Healthy and Regular Sleep Prevents Long-Term Physical and Mental Illness

Experts have also found many correlations between unhealthy sleep and a staggering number of diseases/disorders. While the rest of the body may not need sleep in the same way that the brain does, there’s no question that your major organ systems are affected by how you sleep. In fact, a number of both recent and past studies have found that chronic insomnia is linked to increased risks of developing diabetes, obesity, high blood pressure, heart disease, and possibly even cancer. Researchers speculate that those long-term effects probably have to do with the hormonal imbalances that happens when we stray from the body’s natural sleep-wake cycle.

Additionally, when it comes to overall mortality, people who slept under 6 hours were most at risk, and right next to them were those who slept for over 9 hours. Those who slept in the sweet spot of 7 to 9 hours were the least at risk of premature death.

Ensure Healthy Sleep via Proper Sleep Hygiene

The best way to ensure that you regularly get the optimum amount of sleep is by practicing sleep hygiene: a collection of practices and habits designed to make it easier for you to get to sleep and stay asleep. It mainly consists of simple practices that can be done by almost anyone. Here are some of the most important practices/habits that can increase your personal sleep hygiene:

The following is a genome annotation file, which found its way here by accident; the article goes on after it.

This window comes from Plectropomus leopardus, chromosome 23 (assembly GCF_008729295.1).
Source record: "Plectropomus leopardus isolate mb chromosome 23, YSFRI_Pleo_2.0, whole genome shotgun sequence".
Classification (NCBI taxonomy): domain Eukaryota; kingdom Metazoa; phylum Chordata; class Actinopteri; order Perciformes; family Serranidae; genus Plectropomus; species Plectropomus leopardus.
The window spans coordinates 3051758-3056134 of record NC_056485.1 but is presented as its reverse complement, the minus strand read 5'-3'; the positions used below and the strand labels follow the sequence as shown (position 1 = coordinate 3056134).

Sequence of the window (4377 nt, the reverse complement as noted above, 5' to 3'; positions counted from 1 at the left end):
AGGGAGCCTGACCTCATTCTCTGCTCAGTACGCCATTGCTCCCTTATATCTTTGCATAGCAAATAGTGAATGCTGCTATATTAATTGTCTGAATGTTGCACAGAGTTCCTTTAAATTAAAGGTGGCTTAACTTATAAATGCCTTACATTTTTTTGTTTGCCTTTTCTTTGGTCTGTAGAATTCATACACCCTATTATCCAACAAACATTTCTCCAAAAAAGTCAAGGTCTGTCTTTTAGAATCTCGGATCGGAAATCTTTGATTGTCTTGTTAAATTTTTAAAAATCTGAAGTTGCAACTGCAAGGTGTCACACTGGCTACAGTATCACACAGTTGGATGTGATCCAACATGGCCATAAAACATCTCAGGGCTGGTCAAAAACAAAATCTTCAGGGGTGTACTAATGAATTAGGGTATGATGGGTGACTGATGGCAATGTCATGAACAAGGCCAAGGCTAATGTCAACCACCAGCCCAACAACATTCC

• Your bed should be strictly for sleep and sex ONLY. No other activities may be tied to your bed. This allows your bed to act as a trigger for sleep and relaxation in your brain.
  • Get used to falling asleep in the dark. This is both easy to accomplish and very effective at giving you healthier sleep. Use blackout curtains or just cover your eyes with a comfy mask. The lack of light during bedtime allows the sleep hormone, melatonin, to do a better job of lulling you to sleep.
  • Exercise regularly, but never too close to bedtime. Give your body some time to cool down before you go to bed, otherwise, you’ll be too stimulated to even feel sleepy. However, if you exercise regularly and do it at least 6 hours before bedtime, it could actually improve your sleep by as much as 60%.
  • Don’t eat food, drink coffee/alcohol, or take other stimulants too close to bedtime. Even if you could sleep right after, chances are it’ll be disrupted in the middle of the night.
  • Ditch your 10-year old mattress for something new. Reuse your old, poky spring mattress and get a bed that can cradle you to sleep like a baby. There’s no question that the condition of your mattress can affect how well you sleep.

Consistently adopting these habits related to sleep hygiene can allow you to sleep better, more regularly, and more consistently with your natural sleep-wake cycle.

Author bio: Peter Mutuc is obsessed with natural, non-pharmaceutical solutions to insomnia and awry sleeping patterns - an obsession that comes in handy at his job as the web content writer for a small, Aussie startup mattress company called Onebed.